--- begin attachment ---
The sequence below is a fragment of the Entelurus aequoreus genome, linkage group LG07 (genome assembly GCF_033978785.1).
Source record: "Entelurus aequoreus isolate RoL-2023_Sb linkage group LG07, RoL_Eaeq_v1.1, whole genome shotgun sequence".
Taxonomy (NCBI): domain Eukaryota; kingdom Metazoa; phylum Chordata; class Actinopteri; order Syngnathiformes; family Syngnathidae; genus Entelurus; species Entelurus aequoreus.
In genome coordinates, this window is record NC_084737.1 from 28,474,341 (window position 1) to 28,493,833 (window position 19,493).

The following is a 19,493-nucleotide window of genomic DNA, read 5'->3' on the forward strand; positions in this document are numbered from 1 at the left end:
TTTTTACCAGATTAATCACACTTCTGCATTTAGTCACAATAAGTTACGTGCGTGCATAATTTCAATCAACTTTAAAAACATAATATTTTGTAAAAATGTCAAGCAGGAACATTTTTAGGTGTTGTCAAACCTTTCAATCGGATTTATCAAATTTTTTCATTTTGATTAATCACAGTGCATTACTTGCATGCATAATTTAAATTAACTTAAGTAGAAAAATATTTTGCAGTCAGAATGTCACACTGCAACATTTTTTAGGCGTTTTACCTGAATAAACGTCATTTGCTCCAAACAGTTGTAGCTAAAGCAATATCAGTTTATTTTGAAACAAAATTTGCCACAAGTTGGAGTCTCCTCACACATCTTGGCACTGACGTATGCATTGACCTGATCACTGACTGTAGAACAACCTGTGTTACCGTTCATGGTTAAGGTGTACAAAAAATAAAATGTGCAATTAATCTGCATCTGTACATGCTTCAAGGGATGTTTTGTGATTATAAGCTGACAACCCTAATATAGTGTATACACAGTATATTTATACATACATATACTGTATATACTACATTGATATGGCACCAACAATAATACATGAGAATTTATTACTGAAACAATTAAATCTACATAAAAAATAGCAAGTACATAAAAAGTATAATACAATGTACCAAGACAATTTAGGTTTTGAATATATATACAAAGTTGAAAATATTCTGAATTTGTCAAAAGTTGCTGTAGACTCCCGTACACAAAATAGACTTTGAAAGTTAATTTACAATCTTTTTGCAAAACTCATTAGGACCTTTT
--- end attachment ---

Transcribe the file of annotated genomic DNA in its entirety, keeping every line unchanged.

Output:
The sequence below is a fragment of the Entelurus aequoreus genome, linkage group LG07 (genome assembly GCF_033978785.1).
Source record: "Entelurus aequoreus isolate RoL-2023_Sb linkage group LG07, RoL_Eaeq_v1.1, whole genome shotgun sequence".
Taxonomy (NCBI): domain Eukaryota; kingdom Metazoa; phylum Chordata; class Actinopteri; order Syngnathiformes; family Syngnathidae; genus Entelurus; species Entelurus aequoreus.
In genome coordinates, this window is record NC_084737.1 from 28,474,341 (window position 1) to 28,493,833 (window position 19,493).

The following is a 19,493-nucleotide window of genomic DNA, read 5'->3' on the forward strand; positions in this document are numbered from 1 at the left end:
TTTTTACCAGATTAATCACACTTCTGCATTTAGTCACAATAAGTTACGTGCGTGCATAATTTCAATCAACTTTAAAAACATAATATTTTGTAAAAATGTCAAGCAGGAACATTTTTAGGTGTTGTCAAACCTTTCAATCGGATTTATCAAATTTTTTCATTTTGATTAATCACAGTGCATTACTTGCATGCATAATTTAAATTAACTTAAGTAGAAAAATATTTTGCAGTCAGAATGTCACACTGCAACATTTTTTAGGCGTTTTACCTGAATAAACGTCATTTGCTCCAAACAGTTGTAGCTAAAGCAATATCAGTTTATTTTGAAACAAAATTTGCCACAAGTTGGAGTCTCCTCACACATCTTGGCACTGACGTATGCATTGACCTGATCACTGACTGTAGAACAACCTGTGTTACCGTTCATGGTTAAGGTGTACAAAAAATAAAATGTGCAATTAATCTGCATCTGTACATGCTTCAAGGGATGTTTTGTGATTATAAGCTGACAACCCTAATATAGTGTATACACAGTATATTTATACATACATATACTGTATATACTACATTGATATGGCACCAACAATAATACATGAGAATTTATTACTGAAACAATTAAATCTACATAAAAAATAGCAAGTACATAAAAAGTATAATACAATGTACCAAGACAATTTAGGTTTTGAATATATATACAAAGTTGAAAATATTCTGAATTTGTCAAAAGTTGCTGTAGACTCCCGTACACAAAATAGACTTTGAAAGTTAATTTACAATCTTTTTGCAAAACTCATTAGGACCTTTT